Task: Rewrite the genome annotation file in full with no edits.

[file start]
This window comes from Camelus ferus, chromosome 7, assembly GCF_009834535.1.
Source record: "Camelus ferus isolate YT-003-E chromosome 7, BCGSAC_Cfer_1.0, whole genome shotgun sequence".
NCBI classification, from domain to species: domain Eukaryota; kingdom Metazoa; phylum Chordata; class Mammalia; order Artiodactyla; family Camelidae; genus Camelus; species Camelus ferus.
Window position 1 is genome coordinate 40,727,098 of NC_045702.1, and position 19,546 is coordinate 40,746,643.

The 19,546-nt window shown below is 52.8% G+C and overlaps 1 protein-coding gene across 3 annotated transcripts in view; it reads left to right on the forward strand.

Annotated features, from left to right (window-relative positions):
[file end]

This window comes from Camelus ferus, chromosome 7, assembly GCF_009834535.1.
Source record: "Camelus ferus isolate YT-003-E chromosome 7, BCGSAC_Cfer_1.0, whole genome shotgun sequence".
NCBI classification, from domain to species: domain Eukaryota; kingdom Metazoa; phylum Chordata; class Mammalia; order Artiodactyla; family Camelidae; genus Camelus; species Camelus ferus.
Window position 1 is genome coordinate 40,727,098 of NC_045702.1, and position 19,546 is coordinate 40,746,643.

The 19,546-nt window shown below is 52.8% G+C and overlaps 1 protein-coding gene across 3 annotated transcripts in view; it reads left to right on the forward strand.

Annotated features, from left to right (window-relative positions):